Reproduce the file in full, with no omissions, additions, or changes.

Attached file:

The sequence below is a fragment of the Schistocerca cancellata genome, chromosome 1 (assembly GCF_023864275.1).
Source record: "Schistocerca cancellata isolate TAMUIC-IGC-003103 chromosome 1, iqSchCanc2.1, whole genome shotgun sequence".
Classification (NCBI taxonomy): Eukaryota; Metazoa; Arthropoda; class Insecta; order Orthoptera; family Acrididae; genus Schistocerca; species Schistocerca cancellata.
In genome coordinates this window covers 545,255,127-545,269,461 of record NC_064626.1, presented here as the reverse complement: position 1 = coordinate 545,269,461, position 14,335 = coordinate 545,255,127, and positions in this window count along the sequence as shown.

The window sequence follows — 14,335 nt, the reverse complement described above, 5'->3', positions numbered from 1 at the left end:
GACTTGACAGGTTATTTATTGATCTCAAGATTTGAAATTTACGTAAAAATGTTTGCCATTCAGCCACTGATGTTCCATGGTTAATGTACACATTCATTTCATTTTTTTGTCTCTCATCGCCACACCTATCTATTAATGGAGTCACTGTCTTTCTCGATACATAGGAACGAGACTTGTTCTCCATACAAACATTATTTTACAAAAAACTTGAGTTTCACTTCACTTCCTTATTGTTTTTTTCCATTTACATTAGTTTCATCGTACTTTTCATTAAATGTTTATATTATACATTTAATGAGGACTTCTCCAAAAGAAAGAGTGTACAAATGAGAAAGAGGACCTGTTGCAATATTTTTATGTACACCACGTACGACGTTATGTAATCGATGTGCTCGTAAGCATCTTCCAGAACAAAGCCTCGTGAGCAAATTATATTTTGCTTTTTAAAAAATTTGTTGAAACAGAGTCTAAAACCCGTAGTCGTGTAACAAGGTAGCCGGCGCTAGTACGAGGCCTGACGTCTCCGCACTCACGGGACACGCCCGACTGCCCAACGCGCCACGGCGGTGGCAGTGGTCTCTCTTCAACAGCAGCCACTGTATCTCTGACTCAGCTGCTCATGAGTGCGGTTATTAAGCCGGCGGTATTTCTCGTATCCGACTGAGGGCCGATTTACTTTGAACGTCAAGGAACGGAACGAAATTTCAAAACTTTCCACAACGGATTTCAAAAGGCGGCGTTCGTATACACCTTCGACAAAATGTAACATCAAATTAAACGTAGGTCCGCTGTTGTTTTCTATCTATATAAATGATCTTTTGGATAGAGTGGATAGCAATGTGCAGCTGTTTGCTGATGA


The sequence below is a fragment of the Schistocerca cancellata genome, chromosome 1 (assembly GCF_023864275.1).
Source record: "Schistocerca cancellata isolate TAMUIC-IGC-003103 chromosome 1, iqSchCanc2.1, whole genome shotgun sequence".
Classification (NCBI taxonomy): Eukaryota; Metazoa; Arthropoda; class Insecta; order Orthoptera; family Acrididae; genus Schistocerca; species Schistocerca cancellata.
In genome coordinates this window covers 545,255,127-545,269,461 of record NC_064626.1, presented here as the reverse complement: position 1 = coordinate 545,269,461, position 14,335 = coordinate 545,255,127, and positions in this window count along the sequence as shown.

The window sequence follows — 14,335 nt, the reverse complement described above, 5'->3', positions numbered from 1 at the left end:
GACTTGACAGGTTATTTATTGATCTCAAGATTTGAAATTTACGTAAAAATGTTTGCCATTCAGCCACTGATGTTCCATGGTTAATGTACACATTCATTTCATTTTTTTGTCTCTCATCGCCACACCTATCTATTAATGGAGTCACTGTCTTTCTCGATACATAGGAACGAGACTTGTTCTCCATACAAACATTATTTTACAAAAAACTTGAGTTTCACTTCACTTCCTTATTGTTTTTTTCCATTTACATTAGTTTCATCGTACTTTTCATTAAATGTTTATATTATACATTTAATGAGGACTTCTCCAAAAGAAAGAGTGTACAAATGAGAAAGAGGACCTGTTGCAATATTTTTATGTACACCACGTACGACGTTATGTAATCGATGTGCTCGTAAGCATCTTCCAGAACAAAGCCTCGTGAGCAAATTATATTTTGCTTTTTAAAAAATTTGTTGAAACAGAGTCTAAAACCCGTAGTCGTGTAACAAGGTAGCCGGCGCTAGTACGAGGCCTGACGTCTCCGCACTCACGGGACACGCCCGACTGCCCAACGCGCCACGGCGGTGGCAGTGGTCTCTCTTCAACAGCAGCCACTGTATCTCTGACTCAGCTGCTCATGAGTGCGGTTATTAAGCCGGCGGTATTTCTCGTATCCGACTGAGGGCCGATTTACTTTGAACGTCAAGGAACGGAACGAAATTTCAAAACTTTCCACAACGGATTTCAAAAGGCGGCGTTCGTATACACCTTCGACAAAATGTAACATCAAATTAAACGTAGGTCCGCTGTTGTTTTCTATCTATATAAATGATCTTTTGGATAGAGTGGATAGCAATGTGCAGCTGTTTGCTGATGA